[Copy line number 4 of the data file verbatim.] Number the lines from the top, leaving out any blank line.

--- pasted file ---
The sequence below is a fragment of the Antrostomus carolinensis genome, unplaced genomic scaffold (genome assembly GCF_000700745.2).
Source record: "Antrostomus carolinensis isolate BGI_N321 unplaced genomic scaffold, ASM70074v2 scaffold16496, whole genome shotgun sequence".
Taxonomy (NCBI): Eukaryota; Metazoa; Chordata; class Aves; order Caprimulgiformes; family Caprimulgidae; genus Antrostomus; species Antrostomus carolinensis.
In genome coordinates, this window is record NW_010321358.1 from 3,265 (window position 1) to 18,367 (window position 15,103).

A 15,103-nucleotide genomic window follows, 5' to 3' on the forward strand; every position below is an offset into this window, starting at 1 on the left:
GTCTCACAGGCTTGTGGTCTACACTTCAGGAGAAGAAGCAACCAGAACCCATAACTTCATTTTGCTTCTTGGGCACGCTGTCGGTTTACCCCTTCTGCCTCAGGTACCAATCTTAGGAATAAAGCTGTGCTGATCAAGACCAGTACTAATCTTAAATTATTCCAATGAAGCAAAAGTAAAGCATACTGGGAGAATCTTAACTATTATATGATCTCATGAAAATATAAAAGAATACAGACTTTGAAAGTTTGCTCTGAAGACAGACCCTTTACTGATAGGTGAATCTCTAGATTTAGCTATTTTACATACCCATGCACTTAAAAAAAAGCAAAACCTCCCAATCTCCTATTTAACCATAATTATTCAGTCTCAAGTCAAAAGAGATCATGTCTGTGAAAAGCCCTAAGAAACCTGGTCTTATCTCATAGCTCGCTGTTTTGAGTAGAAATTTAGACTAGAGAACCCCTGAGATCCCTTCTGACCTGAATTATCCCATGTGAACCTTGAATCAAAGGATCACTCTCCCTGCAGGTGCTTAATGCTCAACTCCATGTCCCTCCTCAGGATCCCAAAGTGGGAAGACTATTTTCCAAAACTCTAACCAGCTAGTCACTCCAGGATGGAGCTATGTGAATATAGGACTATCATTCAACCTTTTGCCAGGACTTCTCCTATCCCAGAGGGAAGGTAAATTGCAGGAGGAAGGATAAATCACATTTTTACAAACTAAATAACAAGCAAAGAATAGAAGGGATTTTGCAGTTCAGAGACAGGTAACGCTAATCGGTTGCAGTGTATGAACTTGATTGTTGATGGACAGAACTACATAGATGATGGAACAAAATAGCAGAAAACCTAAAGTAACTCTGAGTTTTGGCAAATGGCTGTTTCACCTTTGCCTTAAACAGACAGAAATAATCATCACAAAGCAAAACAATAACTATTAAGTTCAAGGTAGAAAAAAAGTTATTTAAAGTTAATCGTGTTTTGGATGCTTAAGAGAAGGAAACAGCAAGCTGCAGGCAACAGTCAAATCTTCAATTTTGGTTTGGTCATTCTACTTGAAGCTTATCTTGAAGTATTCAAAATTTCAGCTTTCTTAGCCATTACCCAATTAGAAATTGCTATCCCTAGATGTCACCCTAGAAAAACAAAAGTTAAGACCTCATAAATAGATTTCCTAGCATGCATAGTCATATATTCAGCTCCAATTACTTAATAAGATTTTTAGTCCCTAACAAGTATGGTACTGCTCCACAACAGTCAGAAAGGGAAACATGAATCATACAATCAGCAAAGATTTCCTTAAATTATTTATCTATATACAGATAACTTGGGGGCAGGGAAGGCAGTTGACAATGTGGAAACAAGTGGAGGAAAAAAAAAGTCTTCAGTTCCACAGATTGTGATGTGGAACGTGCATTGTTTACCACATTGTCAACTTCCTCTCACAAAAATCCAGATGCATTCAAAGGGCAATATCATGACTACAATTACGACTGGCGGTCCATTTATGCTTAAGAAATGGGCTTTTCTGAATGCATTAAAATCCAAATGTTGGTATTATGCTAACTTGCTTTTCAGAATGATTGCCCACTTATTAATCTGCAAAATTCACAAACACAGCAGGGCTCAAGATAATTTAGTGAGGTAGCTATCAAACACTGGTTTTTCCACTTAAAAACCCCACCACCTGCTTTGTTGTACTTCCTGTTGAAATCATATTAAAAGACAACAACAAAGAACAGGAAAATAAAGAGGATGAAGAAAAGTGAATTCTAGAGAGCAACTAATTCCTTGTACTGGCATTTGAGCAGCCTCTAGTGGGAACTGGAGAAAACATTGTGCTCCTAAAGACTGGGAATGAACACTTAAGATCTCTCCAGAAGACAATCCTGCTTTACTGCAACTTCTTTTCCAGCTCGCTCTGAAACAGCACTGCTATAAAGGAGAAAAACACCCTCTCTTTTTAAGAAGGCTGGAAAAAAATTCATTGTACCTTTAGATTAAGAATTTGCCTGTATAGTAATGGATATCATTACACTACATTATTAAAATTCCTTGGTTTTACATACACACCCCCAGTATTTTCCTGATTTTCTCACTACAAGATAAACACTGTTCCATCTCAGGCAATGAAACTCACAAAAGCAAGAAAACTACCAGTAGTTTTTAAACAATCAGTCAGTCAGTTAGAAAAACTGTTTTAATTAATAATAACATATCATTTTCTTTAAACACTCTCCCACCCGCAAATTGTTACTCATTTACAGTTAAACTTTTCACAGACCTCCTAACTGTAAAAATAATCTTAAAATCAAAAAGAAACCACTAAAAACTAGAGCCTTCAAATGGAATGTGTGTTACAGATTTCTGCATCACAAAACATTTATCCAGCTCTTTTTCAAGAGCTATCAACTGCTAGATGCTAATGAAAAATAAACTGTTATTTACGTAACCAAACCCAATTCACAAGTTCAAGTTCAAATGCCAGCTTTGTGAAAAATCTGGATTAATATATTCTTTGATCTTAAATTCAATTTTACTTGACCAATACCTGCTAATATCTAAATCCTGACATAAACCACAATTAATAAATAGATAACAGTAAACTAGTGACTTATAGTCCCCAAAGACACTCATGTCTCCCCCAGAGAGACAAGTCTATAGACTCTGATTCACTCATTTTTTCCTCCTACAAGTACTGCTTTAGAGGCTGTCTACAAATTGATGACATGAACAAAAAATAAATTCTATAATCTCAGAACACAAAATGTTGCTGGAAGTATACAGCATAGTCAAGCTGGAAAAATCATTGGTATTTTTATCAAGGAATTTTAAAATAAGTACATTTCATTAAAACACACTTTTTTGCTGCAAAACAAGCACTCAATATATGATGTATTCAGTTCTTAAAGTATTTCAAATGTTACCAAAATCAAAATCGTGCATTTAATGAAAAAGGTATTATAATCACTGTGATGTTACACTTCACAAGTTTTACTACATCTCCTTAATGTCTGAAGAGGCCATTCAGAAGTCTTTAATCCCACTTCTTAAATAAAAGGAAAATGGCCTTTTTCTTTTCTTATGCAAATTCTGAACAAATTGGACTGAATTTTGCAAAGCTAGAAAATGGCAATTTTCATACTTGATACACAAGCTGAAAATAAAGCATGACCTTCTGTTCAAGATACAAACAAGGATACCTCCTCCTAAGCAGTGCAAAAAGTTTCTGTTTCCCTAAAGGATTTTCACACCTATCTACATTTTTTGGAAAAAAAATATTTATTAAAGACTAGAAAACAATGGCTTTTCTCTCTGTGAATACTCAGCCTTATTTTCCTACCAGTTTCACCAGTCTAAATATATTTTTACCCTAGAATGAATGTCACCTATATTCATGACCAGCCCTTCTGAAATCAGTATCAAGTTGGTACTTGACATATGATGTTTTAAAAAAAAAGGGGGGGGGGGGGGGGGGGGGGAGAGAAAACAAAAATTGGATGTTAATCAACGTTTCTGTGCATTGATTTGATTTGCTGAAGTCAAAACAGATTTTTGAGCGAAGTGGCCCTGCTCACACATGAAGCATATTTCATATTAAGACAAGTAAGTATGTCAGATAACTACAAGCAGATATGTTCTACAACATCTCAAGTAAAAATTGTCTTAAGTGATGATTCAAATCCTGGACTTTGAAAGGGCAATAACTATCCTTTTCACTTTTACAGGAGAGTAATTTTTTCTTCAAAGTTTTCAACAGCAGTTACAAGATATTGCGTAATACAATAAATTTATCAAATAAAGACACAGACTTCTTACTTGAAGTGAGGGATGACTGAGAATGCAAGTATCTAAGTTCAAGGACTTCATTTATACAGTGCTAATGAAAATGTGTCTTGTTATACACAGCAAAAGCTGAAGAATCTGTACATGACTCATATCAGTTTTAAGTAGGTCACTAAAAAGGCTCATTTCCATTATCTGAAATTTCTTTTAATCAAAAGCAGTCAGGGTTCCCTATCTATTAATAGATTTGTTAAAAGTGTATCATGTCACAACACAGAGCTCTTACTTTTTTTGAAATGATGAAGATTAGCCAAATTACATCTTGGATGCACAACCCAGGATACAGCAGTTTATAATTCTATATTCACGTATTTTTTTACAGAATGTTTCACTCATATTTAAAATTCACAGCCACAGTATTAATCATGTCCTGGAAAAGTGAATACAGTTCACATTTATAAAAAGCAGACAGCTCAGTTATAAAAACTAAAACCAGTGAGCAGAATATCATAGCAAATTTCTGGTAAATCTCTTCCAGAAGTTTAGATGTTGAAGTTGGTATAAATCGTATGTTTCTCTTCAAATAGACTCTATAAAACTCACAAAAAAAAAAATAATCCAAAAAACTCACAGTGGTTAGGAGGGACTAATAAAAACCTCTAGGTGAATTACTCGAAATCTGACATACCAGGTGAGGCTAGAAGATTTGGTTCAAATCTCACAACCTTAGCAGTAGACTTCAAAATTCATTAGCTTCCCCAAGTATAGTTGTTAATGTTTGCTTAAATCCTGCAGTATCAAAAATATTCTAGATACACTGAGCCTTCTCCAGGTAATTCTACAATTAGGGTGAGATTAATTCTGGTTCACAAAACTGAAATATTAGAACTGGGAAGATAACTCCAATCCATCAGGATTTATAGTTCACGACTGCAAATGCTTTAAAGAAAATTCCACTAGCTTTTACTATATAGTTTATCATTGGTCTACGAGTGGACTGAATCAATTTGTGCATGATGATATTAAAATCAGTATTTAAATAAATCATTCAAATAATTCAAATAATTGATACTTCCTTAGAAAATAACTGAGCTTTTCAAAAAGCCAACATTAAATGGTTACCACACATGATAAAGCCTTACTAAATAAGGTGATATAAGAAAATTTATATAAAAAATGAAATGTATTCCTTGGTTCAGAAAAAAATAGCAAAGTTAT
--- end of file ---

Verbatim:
In genome coordinates, this window is record NW_010321358.1 from 3,265 (window position 1) to 18,367 (window position 15,103).